There were also lots of scans used from the magazines going all the way back to the early 80s, which I spent quite a bit of time and money tracking down and combing through looking for things relevant to the story and about Jimmy. Thanks to Gork putting me in touch with him, we got permission from Bob Osborn to use scans from all the Wizard Publications mags, like BMX Action, Freestylin’ and Go, which was really special to me since I grew up worshiping those magazines. And even though this was a project with Dig, Jeff Z at Ride was absolutely amazing and sent me Jimmy’s folder from their archive full of slides and negatives. So I am very thankful to all the photographers and people who helped dig up the things needed for a film like this.
Looking back, what stands out to you as a whole from all the interviews you did? Is there a general vibe, theme etc…
Excitement for sure and maybe a touch of concern. Whether concern for Jimmy himself or in my ability to do him justice I suppose. People were very excited it was happening and everyone was very accommodating with their time to help us.
Everybody that is close to Jimmy surely has some interesting Jimmy stories to tell. Was there a lot of stuff that came up that simply couldn’t be shared?
Oh yes for sure. So. Many. Stories. Jimmy’s a walking storybook, literally any person who comes into contact with him has at least one wild story. They are endless.
One of my favorites, which isn’t on camera but was told to me from the period when Jimmy was living in Seattle. Jimmy and a crew of the Metal Bikes dudes took a road trip down to So Cal one weekend, I believe to ride some trails. So they get down there and they are all staying at a friend’s house. He had a wife or girlfriend who had been saving up for a very expensive white leather couch she had been wanting for quite some time. Right before they get down there she finally buys her grail couch and it gets delivered to the house. When they all show up to crash the first night, she comes out and tells Jimmy and his crew very specifically, “The couch is off limits. None of you dirty fucks sleep on my new couch. No one.”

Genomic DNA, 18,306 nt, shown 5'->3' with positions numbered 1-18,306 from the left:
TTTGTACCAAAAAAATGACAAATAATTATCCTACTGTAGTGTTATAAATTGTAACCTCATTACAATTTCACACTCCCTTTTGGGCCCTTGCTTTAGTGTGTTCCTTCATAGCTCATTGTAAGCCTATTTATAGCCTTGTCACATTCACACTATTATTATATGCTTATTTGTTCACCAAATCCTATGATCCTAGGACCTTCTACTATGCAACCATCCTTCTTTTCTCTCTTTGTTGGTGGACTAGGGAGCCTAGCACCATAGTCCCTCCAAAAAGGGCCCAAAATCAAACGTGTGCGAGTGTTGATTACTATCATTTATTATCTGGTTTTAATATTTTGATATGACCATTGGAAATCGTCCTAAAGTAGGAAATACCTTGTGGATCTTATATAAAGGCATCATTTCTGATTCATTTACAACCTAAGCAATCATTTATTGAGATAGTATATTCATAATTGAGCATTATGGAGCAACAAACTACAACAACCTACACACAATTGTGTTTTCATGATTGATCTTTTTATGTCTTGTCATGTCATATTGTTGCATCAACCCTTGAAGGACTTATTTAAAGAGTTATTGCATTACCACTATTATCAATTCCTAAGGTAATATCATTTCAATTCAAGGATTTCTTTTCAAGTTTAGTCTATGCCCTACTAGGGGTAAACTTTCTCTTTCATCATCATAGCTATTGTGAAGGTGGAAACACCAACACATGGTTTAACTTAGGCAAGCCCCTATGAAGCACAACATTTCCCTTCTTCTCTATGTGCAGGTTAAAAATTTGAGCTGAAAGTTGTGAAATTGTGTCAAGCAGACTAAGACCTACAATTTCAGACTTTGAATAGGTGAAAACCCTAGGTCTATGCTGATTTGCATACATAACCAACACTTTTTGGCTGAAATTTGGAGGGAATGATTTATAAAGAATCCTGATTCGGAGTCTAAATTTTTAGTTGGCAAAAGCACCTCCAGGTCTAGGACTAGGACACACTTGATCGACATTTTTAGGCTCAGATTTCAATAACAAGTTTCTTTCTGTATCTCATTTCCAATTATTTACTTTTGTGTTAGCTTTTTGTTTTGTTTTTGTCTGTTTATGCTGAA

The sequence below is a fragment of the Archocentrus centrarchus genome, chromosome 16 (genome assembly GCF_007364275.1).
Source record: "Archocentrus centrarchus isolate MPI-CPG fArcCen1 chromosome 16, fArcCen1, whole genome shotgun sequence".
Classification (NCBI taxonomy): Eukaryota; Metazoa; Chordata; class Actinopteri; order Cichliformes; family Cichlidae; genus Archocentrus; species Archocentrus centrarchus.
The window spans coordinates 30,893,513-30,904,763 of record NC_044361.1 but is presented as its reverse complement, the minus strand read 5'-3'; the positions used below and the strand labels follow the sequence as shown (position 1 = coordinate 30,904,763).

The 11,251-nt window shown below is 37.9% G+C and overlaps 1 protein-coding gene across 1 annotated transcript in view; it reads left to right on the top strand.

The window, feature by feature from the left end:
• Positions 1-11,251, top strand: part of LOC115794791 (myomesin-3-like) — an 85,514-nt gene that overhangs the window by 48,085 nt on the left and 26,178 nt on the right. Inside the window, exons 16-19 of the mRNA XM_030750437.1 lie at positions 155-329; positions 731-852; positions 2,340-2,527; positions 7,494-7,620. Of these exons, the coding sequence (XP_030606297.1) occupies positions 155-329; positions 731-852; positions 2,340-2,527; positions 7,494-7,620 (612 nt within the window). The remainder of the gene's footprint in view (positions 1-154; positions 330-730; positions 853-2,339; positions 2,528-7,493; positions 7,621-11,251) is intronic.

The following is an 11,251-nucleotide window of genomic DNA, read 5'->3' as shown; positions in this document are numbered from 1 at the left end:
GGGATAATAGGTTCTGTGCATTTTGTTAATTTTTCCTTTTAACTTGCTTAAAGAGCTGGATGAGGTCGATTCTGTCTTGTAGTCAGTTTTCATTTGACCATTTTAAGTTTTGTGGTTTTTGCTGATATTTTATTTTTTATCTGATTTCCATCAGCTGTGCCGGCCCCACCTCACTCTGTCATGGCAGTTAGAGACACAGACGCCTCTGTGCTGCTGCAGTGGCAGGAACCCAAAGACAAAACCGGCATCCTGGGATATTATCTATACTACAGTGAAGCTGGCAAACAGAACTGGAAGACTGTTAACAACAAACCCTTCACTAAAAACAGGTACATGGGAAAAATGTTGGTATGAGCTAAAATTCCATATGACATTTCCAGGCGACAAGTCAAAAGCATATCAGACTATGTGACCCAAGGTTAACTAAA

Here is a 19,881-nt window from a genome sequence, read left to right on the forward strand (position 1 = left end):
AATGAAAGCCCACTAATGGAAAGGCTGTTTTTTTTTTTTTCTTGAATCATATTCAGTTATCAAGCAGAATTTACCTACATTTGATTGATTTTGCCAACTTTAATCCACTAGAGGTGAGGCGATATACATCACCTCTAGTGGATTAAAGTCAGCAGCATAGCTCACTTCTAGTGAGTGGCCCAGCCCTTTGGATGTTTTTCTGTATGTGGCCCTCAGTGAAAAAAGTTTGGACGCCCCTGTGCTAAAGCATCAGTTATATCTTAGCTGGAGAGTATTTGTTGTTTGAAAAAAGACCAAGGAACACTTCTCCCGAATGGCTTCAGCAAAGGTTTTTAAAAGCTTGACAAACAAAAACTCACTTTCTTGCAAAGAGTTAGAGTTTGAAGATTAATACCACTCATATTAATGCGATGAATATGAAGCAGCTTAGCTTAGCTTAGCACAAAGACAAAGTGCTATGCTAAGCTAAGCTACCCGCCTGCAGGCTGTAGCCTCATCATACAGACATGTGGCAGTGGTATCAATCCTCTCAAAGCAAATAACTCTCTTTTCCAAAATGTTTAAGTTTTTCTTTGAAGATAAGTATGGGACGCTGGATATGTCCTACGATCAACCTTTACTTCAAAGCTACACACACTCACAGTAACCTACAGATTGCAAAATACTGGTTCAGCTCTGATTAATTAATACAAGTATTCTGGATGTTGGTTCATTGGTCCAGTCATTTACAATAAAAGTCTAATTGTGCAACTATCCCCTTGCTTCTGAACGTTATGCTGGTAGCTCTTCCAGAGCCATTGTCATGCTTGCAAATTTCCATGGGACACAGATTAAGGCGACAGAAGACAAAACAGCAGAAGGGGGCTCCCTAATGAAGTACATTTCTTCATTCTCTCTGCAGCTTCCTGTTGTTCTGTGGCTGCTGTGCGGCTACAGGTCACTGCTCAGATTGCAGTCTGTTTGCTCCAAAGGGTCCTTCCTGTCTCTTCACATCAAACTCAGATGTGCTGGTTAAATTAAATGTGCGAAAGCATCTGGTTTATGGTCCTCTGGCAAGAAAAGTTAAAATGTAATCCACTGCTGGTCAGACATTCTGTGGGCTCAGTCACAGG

So the friend prepares a little spot for Jimmy on the floor to sleep, with blankets and what not, then they all go out to the bars and get annihilated. The next morning everyone is asleep and the girl wakes up first, comes out into the living room and finds Jimmy sleeping butt ass naked on her new white leather couch. Jimmy wakes up and is like, “Oh shit, sorry about that.” She loses her shit and from I can remember, gets the couch somehow returned to the store or replaced. Just a typical Jimmy story man.
Another was when they were all out riding and they go into some taco restaurant. As they enter the door, some dude is in the middle of robbing the joint with a gun pointed at the register girl. I guess he got scared and started to run out just as Jimmy and the crew were coming in. So as the robber passes Jimmy on the way out, Jimmy turns to him and says, “Ya dumb dick!” and immediately starts ordering a taco meal with the shellshocked girl as if nothing had just happened, “I’ll take a cheesy nacho burrito #3 with a Diet Dew…”.
There are so many stories it’s ridiculous.
Is there a personal Jimmy memory/story that comes to mind that you would care to share?
The photos on the cover of the book. I had an idea for the cover to show a contrast between a high and a low point in his life. The top of course is Ed Docherty’s famous Church Gap photo from Dig Issue 8, an obvious high point, but the bottom one was tough to figure out.